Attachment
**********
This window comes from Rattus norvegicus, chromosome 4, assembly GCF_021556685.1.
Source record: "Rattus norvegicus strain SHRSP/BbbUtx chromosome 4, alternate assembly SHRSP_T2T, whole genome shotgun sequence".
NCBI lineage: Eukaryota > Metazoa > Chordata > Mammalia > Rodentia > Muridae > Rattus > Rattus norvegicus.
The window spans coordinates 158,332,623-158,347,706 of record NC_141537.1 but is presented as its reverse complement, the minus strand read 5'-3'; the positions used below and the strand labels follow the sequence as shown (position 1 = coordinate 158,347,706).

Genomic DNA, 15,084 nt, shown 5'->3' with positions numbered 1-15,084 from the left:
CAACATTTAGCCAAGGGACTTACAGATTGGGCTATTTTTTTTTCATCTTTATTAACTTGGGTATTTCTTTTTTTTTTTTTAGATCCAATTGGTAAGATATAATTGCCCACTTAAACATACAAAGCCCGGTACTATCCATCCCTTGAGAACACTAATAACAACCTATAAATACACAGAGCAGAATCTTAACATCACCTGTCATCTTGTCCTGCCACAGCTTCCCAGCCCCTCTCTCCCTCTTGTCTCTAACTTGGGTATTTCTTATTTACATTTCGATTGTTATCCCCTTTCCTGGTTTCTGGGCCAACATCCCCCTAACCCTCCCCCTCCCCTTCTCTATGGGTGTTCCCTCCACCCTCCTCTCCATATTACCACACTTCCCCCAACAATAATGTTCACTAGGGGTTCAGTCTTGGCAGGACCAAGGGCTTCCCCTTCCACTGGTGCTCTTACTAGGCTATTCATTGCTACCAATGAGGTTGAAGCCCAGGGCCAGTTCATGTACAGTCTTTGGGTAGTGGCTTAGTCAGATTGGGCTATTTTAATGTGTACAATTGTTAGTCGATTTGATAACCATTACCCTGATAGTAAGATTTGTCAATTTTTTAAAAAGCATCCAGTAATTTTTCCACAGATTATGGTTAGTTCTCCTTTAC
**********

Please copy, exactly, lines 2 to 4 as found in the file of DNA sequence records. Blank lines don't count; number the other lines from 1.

Source record: "Rattus norvegicus strain SHRSP/BbbUtx chromosome 4, alternate assembly SHRSP_T2T, whole genome shotgun sequence".
NCBI lineage: Eukaryota > Metazoa > Chordata > Mammalia > Rodentia > Muridae > Rattus > Rattus norvegicus.
The window spans coordinates 158,332,623-158,347,706 of record NC_141537.1 but is presented as its reverse complement, the minus strand read 5'-3'; the positions used below and the strand labels follow the sequence as shown (position 1 = coordinate 158,347,706).